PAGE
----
In Sam Pollard’s documentary, Hoover versus King.
MLK/FBI, directed by Sam Pollard, available to rent on all major digital platforms and on cable VOD
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Veteran documentarian Sam Pollard’s latest project, MLK/FBI, couldn’t have arrived at a more precipitous reckoning in the nation’s history—particularly given the attempted coup perpetrated in the new year’s first days by a well-organized militia under the sway and direction of the country’s forty-fifth president. Ostensibly an accounting of Martin Luther King’s civil rights movement leadership and the perversely obsessive attention his extramarital sex life drew from infamous FBI director J. Edgar Hoover, MLK/FBI also refers us back to a moment when the human rights of Americans and the Constitution were flagrantly violated by national police forces and the standing president.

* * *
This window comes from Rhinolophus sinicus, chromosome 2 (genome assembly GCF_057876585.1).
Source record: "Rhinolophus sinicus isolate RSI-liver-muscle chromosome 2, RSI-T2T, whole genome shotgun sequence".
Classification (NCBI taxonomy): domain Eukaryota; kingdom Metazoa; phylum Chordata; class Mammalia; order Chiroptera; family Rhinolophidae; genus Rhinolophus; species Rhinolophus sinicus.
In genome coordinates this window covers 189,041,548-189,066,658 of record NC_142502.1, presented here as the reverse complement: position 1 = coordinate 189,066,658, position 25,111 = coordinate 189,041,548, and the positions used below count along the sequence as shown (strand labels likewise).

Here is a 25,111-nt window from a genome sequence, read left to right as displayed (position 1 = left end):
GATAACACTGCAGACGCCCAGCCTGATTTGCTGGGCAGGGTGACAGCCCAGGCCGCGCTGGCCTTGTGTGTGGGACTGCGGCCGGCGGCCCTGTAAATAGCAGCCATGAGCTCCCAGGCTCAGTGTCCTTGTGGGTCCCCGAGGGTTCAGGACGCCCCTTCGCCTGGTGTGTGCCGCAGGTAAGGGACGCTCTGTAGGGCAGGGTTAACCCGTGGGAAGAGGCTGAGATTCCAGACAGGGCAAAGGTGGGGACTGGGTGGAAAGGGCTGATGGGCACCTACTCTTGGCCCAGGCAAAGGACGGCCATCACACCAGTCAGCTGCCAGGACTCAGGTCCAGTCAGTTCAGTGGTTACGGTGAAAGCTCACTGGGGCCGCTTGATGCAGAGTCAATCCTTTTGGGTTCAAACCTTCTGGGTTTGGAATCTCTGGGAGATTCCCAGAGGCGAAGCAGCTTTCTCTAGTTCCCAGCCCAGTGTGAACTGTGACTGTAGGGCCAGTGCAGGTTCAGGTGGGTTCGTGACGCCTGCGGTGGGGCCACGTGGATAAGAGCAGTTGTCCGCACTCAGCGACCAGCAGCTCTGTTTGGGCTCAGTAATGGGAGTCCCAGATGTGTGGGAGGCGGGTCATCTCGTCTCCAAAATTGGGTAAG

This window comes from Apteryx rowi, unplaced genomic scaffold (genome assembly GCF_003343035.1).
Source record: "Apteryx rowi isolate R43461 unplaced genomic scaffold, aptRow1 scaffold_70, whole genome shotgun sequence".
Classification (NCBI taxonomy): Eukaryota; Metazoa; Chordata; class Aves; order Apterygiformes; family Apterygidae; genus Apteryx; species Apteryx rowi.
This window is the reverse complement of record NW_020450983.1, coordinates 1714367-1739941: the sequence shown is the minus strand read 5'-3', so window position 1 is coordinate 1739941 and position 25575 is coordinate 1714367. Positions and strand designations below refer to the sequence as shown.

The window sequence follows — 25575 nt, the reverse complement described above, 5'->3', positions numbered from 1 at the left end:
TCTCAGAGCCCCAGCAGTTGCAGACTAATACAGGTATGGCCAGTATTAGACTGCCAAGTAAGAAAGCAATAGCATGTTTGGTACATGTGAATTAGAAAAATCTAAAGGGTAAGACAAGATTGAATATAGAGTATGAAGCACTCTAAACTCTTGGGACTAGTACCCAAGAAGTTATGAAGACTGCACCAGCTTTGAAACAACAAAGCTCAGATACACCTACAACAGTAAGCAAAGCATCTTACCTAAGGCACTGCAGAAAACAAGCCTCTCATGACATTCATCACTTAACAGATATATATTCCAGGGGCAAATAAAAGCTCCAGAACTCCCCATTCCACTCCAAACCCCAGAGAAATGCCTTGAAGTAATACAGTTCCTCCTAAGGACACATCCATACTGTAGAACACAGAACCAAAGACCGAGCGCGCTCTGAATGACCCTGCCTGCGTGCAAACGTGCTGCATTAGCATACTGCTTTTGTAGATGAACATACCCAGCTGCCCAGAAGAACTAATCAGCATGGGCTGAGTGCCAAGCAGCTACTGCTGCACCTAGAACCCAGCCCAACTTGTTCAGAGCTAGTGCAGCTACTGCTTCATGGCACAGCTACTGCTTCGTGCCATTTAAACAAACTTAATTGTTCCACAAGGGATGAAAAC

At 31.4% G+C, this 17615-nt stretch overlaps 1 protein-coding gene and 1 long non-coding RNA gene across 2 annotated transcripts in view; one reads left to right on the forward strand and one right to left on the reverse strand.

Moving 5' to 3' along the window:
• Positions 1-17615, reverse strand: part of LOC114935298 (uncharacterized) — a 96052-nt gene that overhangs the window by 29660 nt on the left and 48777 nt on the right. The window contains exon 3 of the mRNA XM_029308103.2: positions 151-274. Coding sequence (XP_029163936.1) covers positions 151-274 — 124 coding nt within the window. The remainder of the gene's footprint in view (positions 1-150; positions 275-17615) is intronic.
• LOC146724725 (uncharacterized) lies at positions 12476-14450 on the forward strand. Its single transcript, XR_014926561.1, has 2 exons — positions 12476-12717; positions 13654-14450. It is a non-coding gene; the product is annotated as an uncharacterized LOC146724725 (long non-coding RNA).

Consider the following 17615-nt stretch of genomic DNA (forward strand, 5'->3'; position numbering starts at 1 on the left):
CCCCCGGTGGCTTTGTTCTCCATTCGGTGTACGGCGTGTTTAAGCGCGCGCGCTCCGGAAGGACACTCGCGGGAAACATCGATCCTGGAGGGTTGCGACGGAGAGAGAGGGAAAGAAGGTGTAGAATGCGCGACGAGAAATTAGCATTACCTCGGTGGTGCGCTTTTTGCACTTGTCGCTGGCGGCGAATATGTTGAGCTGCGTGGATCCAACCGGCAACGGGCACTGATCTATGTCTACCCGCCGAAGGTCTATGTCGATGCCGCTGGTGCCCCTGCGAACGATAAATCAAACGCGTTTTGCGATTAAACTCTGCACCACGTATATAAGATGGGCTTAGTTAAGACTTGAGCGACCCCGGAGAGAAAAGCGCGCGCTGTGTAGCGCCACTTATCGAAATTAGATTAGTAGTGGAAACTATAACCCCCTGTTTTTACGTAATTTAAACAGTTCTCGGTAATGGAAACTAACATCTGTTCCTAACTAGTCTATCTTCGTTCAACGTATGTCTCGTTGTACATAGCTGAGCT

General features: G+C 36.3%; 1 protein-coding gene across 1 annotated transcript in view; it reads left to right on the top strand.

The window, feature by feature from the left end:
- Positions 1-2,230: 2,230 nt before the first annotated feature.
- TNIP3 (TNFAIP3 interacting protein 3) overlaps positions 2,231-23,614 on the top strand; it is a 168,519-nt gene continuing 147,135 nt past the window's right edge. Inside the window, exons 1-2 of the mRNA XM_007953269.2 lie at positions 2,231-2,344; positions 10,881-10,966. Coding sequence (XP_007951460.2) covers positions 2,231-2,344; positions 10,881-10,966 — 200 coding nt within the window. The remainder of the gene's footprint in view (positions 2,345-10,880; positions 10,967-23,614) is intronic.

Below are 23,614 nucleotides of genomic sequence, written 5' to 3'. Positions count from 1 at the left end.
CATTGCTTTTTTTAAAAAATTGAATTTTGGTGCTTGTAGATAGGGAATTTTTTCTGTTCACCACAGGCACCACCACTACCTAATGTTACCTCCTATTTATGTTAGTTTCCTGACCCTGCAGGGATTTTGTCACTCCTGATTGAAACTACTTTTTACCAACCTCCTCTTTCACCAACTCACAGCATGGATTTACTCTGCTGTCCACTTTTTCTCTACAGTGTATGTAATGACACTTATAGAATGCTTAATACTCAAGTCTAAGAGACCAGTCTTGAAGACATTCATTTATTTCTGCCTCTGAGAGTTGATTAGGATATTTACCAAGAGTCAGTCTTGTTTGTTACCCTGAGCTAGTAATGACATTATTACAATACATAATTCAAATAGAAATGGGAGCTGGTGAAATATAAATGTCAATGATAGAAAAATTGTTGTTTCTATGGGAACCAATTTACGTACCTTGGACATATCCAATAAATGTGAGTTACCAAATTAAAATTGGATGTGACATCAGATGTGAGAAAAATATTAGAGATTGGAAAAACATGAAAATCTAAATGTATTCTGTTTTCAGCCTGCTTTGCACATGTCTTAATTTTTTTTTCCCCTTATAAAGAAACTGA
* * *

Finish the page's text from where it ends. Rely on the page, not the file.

Under Hoover’s direction, the bureau spent thousands of man-hours surveilling King and recording his encounters with women not his wife in hotel and motel rooms across the nation. As the film illustrates, agents were sometimes listening in from the room next door. That this went on from 1963 until King’s death marks his sexuality as a personal fetish for Hoover. Commentator and Hoover expert Beverly Gage contextualizes Hoover’s fixation on King’s on-the-road bedroom activities within the history of rape, lynching, and the demonizing of Black sexuality that began in slavery and remains a blaring feature of our popular culture today.
The film obliquely gestures toward well-documented knowledge of Hoover’s life as a closeted gay man who never prosecuted the Mafia because he feared extortion by the Mob for its knowledge of his homosexual domesticity with the FBI’s number two, Clyde Tolson. MLK/FBI does not engage with the research by Black American writer Millie McGhee claiming that Hoover was part of her bloodline and tacitly a self-hating Black man who spent his career “passing for white” and persecuting Black dissent—a psychoanalytical racial dream stew waiting to be stirred and dissected. Hoover believed the country’s number-one security threat at the height of the Cold War wasn’t Communism but “the rise of a Black Messiah.” After King’s death, Hoover intensified the efforts of his illegal COINTELPRO-Black Nationalist Hate Group program to systematically destroy the Black Panther Party with even more anti-constitutional fervor.